Neuroscience, Wow! Record Electrical Signals from your Heart, Brain and Eyes


by Will Wharton

At Backyard Brains, our goal is to make advanced science simple!  We develop low-cost versions of high-tech devices to make entry-level neuroscience and human physiology experiments available to everyone.

New to Educational Innovations is Backyard Brains’ Heart and Brain SpikerBox.  This simple device makes it easy for teachers and students to record electrical signals from your heart, brain, and eyes—making previously “advanced” science experiments much more accessible for all. Read the rest of this entry »


Priming the Pump: Using Anticipatory Sets in Teaching about Electricity


by Roy Bentley and Ken Crawford

Madeline Hunter (1916–1994) was an American educator who developed a model for teaching and learning that was widely adopted by schools and is still used today.  Hunter believed that teachers made hundreds of decisions every day in their teaching.  Over time, she created a system to assist teachers in making those decisions.  She called her system “Instructional Theory into Practice.”  ITIP gives teachers concrete methods to improve their instruction.  You can use ITIP with any subject, including—in our case—teaching the basics of electricity.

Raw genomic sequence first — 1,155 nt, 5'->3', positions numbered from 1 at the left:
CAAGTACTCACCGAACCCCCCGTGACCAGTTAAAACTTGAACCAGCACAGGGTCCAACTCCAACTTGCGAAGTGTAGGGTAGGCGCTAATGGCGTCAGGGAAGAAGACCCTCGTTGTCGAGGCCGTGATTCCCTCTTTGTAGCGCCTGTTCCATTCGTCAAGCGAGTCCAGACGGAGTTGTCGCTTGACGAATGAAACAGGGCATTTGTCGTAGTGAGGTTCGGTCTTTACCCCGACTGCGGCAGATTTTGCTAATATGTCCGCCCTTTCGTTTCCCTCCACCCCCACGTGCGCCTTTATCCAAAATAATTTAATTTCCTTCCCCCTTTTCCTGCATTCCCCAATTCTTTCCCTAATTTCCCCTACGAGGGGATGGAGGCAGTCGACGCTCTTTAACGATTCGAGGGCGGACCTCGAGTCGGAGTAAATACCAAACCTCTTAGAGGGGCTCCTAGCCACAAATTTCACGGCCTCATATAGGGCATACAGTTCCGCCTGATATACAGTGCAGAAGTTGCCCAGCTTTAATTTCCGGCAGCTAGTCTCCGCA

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Using Solar Cells to Teach Series and Parallel Circuits


By Marty Mathiesen

During the electricity unit in my high school physics class, I like to do an activity in which students determine the effect of having batteries placed in a series circuit and also in a parallel circuit.  We explore questions such as What are the similarities?  The differences?  What are the advantages of each method?  Do you see any patterns?

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How Electricity Works: An Animated Guide


by Arthur Murray

Electricity is everywhere!  If you’ve ever experienced a power outage, you know how important this form of power is for our daily life. From brewing our morning coffee to keeping our smart phones charged, electricity is all around us.  It’s the spark of lightning during a thunderstorm or that tiny shock when you touch a doorknob.

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The Power of Electricity, Magnetism… and Infomercials!


Educational Innovations BlogBy Cathy Byrne

Virtually all fourth grade students explore electricity and magnetism.  As part of this unit, students are asked to do two things:

1 –   Make observations to provide evidence that energy can be transferred from place to place by sound, light, heat, and electric currents (4-PS3-2)

2 –   Apply scientific ideas to design, test, and refine a device that converts energy from one form to another (4-PS3-4). 

This year, the teachers at my school put a new twist on our electricity and magnetism unit… and the results were amazing!

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